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Brown vetoes affirmative actionlike SB 185

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Participants at the Increase Diversity Bake Sale held signs urging Governor Jerry Brown to veto SB 185.


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OCTOBER 08, 2011

Gov. Jerry Brown vetoed a controversial, affirmative actionlike bill Saturday that would have allowed public colleges and universities in California to consider demographic factors in admissions processes.

SB 185, authored by state Senator Ed Hernandez, D-West Covina, would have made it legal for UC and CSU schools to consider factors such as race, gender, ethnicity and national origin in student admissions.

The bill had faced scrutiny by those who questioned its legality. Opponents of the bill said that it contradicted Proposition 209. Approved by voters in 1996, the proposition made it illegal for students to receive preferential treatment on the basis of race, gender or ethnicity.

At UC Berkeley, the bill elicited much controversy. An “Increase Diversity Bake Sale” by the Berkeley College Republicans on Sproul Plaza last month — which was organized to protest the affirmative actionlike components of the bill — prompted responding protests. The on-campus action brought the issue to national prominence.

Shawn Lewis, president of the Berkeley College Republicans, issued a statement Saturday supporting Brown’s decision to veto the bill, stating that college admissions decisions should be based on “the qualifications of the applicant and the individual challenges he or she has faced” rather than race.

But CalSERVE Senator Sydney Fang — who co-authored an ASUC senate bill in support of SB 185 — said that the passage of the bill would have helped the campus multicultural community in its recruitment efforts.

“Not only was this a personal effort, but it was a huge community effort to have Brown sign the bill,” she said. “We’re very disappointed, but there are definitely other ways to continue this fight for promoting access to higher education for those communities, and we’ll still be organizing on it.”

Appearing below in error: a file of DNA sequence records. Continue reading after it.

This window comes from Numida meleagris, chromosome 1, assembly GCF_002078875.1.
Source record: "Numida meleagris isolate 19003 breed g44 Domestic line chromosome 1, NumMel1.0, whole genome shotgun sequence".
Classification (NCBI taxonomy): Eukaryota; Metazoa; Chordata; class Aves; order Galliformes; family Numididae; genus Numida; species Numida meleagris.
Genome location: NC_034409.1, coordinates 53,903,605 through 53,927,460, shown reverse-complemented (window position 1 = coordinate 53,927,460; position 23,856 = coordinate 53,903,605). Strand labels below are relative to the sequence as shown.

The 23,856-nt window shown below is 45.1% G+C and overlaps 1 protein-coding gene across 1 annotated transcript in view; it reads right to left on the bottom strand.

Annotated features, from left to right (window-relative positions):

Though Brown said that he agrees with the purpose of the bill, he believes the courts should determine the limits of the proposition, according to a veto message he sent Saturday to the members of the California State Senate.

“Signing this bill is unlikely to impact how Proposition 209 is ultimately interpreted by the courts; it will just encourage the 209 advocates to file more costly and confusing lawsuits,” he wrote in the message.

A court case is currently pending in the Ninth Circuit Court of Appeals against the state and the UC system on the same issues that the bill addresses, the message states.

“I’m not surprised that Gov. Brown agrees with the spirit of the bill, because there are many people who agree with affirmative action in the state of California,” said Grace Meador, communications director for the Berkeley College Republicans. “But he did the right thing, because the bill is unconstitutional, and the people of California have already spoken on the issue of affirmative action.”

Corrections: A previous version of this article incorrectly stated that Proposition 209 banned consideration of economic status. In fact, economic status is not mentioned in the proposition's language.

Contact Alisha Azevedo at 


OCTOBER 09, 2011